In a finely tuned political speech Monday, Donald Trump reached out to mainstream Republicans on taxes and regulation, while sticking with the populist message on trade that helped him win the GOP presidential nomination.
The mix of policy prescriptions added some substance to Mr. Trump’s slogans and sought to unite Republicans bordering on panic over his sliding poll numbers. In the week after the conventions, the billionaire-turned-politician had veered into attacks on the family of a slain Muslim American soldier and resisted backing top Republicans in their reelection bids, before eventually relenting.
By Monday, in his economic speech in Detroit, a new Trump emerged – one who calmly withstood 13 interruptions by protesters and delivered a policy agenda that Republicans could rally around, including sharp digs at Democratic nominee Hillary Clinton.
“Isolation is not an option,” Trump said, in an effort to reassure mainstream Republicans who favor international trade. He called for “only great and well-crafted trade deals where we as a country for once benefit.”
Americanism, not globalism
But Trump also threw in some red meat for workers attracted to his “America first” philosophy. “Americanism, not globalism, will be our new credo,” he said.
“This was a reset and contrast speech,” says Republican strategist Ford O’Connell. “Overall, it was one of his best policy speeches, because he was able to blend conservative economic theory with a mix of Trump populism. This was about solidifying the Republican base, but also pushing back on the meme that he doesn’t have substance and is all bluster and personality.”
Trump has spoken out against the Trans-Pacific Partnership, a Pacific Rim free trade deal that has yet to be approved by Congress, as well as the North American Free Trade Agreement (NAFTA) that took effect in 1994, which many workers blame for the decline in well-paid jobs in the United States.
Key elements of Trump’s speech include:
- Adoption of the House Republican proposal for individual income tax rates. This would lower the top federal rate (currently 39.6 percent) and reduce the number of tax brackets from seven to three – 33 percent, 25 percent, and 12 percent.
- Reducing the business tax rate from 35 percent to 15 percent.
- Eliminating the estate tax.
- Allowing parents to fully deduct the average cost of child-care spending from their taxes.
- Tariffs against any countries that “cheat by unfairly subsidizing their goods.”
Trump’s tax plan would raise more revenue than his earlier proposal, which had been forecast to cost $10 trillion over a decade.
“They bumped up the income rate a little bit, but they’re still going to lose trillions of dollars,” said Jared Bernstein, an economist with the left-leaning Center on Budget and Policy Priorities and a former member of President Obama’s economic team.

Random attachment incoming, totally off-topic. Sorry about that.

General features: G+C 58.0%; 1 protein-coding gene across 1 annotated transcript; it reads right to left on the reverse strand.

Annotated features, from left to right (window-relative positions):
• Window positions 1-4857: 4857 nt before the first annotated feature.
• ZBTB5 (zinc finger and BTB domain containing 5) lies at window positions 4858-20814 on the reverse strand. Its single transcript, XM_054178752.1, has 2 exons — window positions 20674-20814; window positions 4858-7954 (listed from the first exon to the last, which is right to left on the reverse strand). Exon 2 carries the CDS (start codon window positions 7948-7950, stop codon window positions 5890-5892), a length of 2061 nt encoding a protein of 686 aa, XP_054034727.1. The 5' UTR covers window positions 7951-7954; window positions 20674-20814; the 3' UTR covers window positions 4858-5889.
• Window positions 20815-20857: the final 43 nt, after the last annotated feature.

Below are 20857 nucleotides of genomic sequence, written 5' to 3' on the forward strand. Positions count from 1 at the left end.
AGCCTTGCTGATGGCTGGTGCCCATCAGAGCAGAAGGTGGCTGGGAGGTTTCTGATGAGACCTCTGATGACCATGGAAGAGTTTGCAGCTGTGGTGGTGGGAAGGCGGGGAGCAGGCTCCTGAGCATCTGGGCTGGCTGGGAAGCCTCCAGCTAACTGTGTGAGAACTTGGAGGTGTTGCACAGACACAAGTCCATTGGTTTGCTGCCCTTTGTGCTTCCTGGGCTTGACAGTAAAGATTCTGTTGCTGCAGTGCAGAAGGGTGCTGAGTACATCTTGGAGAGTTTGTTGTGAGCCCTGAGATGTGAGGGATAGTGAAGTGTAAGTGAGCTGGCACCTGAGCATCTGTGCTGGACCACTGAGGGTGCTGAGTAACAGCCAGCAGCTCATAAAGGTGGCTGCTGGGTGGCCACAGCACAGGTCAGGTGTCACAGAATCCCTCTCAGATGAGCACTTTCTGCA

“One interpretation of what we heard today is Republican-orthodoxy tax cuts on steroids with pretty punishing tariffs on imports thrown in,” adds Mr. Bernstein, former economic adviser to Vice President Joe Biden.
Bernstein gives Trump credit for stressing that he’s not an isolationist on trade. But he questions what exactly he’s proposing to renegotiate on NAFTA and how it would benefit average families. He also sees a big loophole for the wealthy in Trump’s plan for “pass-through” income. This is a way for professionals to be paid as a consultant and claim income as pass-through business income. Trump proposes a 15 percent pass-through rate – significantly lower than the top federal rate of 33 percent.
Roughly 70 percent of pass-through tax reductions accrue to the top 1 percent of taxpayers. “This is one of these tax deals that tilts towards the well off,” says Bernstein.
Douglas Holtz-Eakin, president of American Action Forum and the chief economic adviser to GOP presidential nominee John McCain in 2008, calls Trump’s tax plan “a peace offering to House Republicans” but also cites outreach to labor by adopting Democratic positions on trade and infrastructure.
“We will build the next generation of roads, bridges, railways, tunnels, seaports, and airports,” Trump said, a reference to an infrastructure plan that his campaign says would be double what Mrs. Clinton is proposing.
Mr. Holtz-Eakin criticizes Trump for talking about a revival of American steel, a vision of the mid-20th century US that is not forward-looking.
“The really striking thing to me is … that there’s no talk of Uber in here, it’s steel,” says Holtz-Eakin, a former director of the Congressional Budget Office.
Donald Grimes, an economist at the University of Michigan, Ann Arbor, says that Trump made a sensible point in proposing a 10 percent tax rate on profits that US firms earn abroad but repatriate to the US. This matters more to US tech companies than automakers, he says.
But Trump’s trade protectionism is out of step with economic realities, even in Detroit, because the economy isn’t just manufacturing. The economy of Detroit, and Michigan as a whole, is steadily improving, he says.
Trump’s speech presented “a better picture of Detroit in 2010 than it is today,” says Mr. Grimes.
Trump repeatedly attacked Clinton for what he said were failed policies of the past. But Trump “is the one who wants to go back to the past with this manufacturing revival,” says Grimes.
Still, he agrees that infrastructure spending is needed. But Trump provided no details – and there are limits to what the federal government alone can do.
“This is mostly state and local government activity in the US … and most have sharply reduced their borrowings for capital projects,” says Grimes.